1 – Getting started

1.1 – Installation

Just double click on the igui.unitypackage file and click import.

1.2 – iGUI Toolbox

To design graphical user interfaces(gui) using iGUI, first you need to open the iGUI Toolbox. You can access the toolbox from Window->iGUI->Toolbox. The first place you have to visit in toolbox is the Settings Panel. You can access the settings panel by clicking the settings button in the toolbox.

1.3 – Settings Panel

1.3.1 – Draw Mode
There are two draw modes in iGUI. The first one is relative mode. In relative mode all items you draw to the scene will have size and positions relative to its parent. And the second one is absolute mode. As the name suggests, in absolute mode all items you draw will have absolute position and size in pixels.

1.3.2 – Snap Settings
You can enable and disable snapping with snap checkbox. Also you can fine tune the snapping distance in pixels by snap tolerance.

1.3.3 – Skin Settings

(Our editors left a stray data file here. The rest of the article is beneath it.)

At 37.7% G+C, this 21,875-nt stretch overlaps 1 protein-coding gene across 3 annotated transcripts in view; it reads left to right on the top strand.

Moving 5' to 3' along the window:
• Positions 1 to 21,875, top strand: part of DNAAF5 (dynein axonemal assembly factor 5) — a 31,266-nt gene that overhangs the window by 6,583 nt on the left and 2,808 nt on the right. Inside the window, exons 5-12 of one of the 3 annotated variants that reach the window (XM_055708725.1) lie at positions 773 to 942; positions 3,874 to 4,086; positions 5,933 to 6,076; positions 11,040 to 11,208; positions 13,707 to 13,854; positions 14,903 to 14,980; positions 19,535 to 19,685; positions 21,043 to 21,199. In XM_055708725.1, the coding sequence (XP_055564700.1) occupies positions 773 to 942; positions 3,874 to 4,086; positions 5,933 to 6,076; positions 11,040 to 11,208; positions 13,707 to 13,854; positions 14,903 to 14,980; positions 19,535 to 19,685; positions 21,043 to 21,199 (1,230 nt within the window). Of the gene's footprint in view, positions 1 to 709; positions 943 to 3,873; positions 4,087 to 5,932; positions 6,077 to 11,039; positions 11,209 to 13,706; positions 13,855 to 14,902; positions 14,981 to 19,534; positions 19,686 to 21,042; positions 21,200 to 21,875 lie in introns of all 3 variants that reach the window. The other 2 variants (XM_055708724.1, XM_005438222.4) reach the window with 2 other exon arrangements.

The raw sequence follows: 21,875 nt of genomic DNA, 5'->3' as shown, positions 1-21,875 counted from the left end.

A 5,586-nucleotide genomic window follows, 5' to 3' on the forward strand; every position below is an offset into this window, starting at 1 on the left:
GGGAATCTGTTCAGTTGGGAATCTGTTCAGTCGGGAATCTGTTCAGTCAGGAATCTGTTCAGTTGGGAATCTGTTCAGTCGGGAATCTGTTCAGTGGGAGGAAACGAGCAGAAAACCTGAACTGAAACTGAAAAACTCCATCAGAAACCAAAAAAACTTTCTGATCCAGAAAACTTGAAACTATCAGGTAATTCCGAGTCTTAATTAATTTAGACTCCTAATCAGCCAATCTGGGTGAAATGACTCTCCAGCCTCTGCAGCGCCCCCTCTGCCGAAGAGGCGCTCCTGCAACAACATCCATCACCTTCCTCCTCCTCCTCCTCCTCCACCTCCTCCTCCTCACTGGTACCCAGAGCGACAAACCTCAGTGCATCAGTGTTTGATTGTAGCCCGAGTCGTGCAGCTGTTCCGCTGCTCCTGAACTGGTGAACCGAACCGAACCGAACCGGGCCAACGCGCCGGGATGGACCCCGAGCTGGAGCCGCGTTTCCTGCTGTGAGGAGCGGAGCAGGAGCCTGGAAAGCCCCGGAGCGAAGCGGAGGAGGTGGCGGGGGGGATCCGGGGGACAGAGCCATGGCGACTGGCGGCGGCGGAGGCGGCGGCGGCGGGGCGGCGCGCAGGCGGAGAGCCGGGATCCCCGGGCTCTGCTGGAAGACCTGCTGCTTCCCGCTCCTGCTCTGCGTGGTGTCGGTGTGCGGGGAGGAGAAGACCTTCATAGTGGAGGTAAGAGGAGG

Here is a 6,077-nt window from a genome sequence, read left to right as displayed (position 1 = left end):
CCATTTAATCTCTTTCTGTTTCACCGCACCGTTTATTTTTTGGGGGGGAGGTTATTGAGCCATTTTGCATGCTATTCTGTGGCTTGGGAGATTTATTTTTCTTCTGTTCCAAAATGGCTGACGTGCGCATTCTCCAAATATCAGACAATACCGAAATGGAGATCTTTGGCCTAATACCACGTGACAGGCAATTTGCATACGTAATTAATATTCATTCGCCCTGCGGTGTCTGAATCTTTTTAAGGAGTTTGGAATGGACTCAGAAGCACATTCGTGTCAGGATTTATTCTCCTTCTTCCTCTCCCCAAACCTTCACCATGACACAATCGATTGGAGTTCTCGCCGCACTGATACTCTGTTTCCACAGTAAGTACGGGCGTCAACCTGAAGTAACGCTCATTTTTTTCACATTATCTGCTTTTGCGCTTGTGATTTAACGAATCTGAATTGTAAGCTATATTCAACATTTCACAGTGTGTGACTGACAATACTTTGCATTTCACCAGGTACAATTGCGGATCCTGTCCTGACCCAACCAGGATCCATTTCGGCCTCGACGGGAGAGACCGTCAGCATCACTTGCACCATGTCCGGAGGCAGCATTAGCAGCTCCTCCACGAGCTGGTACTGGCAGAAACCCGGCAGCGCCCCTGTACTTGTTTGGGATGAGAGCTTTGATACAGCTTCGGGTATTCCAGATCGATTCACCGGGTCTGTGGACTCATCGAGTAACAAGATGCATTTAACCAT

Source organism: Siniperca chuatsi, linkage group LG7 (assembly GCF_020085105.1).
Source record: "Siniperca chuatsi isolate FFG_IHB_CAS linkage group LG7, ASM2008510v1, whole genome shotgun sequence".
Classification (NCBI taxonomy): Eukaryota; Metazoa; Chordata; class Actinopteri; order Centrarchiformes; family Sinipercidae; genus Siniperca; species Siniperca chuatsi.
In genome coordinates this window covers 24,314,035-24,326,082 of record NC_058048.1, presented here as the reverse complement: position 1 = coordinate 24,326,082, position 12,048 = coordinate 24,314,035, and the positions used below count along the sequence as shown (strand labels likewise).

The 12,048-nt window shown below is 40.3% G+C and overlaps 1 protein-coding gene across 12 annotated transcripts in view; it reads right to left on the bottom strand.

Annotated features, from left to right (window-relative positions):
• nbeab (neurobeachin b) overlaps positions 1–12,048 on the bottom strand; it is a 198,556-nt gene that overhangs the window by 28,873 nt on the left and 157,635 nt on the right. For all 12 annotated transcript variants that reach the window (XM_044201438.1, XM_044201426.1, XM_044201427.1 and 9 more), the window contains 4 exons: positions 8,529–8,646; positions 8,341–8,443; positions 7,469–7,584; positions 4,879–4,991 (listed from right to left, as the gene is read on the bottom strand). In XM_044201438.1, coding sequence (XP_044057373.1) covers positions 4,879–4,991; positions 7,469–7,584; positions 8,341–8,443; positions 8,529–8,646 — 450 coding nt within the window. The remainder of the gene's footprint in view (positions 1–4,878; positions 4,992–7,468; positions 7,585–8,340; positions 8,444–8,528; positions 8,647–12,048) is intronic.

There are two built in skins in iGUI. The first one is named Normal Display and can be used especially for non-retina display iPhone, iPad or any standalone application. And the second one is named Retina Display which can be used for retina display devices. When you switch between skins, all items that you draw until that time will remain same. Only the new items that you draw to the scene will have the new skin. If you want to apply this skin change to the existing items, all you have to do is to click the Apply to existing button.

1.3.4 – Code Settings
In iGUI you can use Javascript or C# as your event code file language (iGUICode file). But you have to decide which language you will use before creating a root in your scene. Once you’ve created the root then you won’t be able to change the scripting language. The button iGUICode clean-up stands for cleaning up unnecessary variable and event methods. You will need this button since an element’s variable declaration and event methods remain in the iGUICode file even when you delete it from the scene.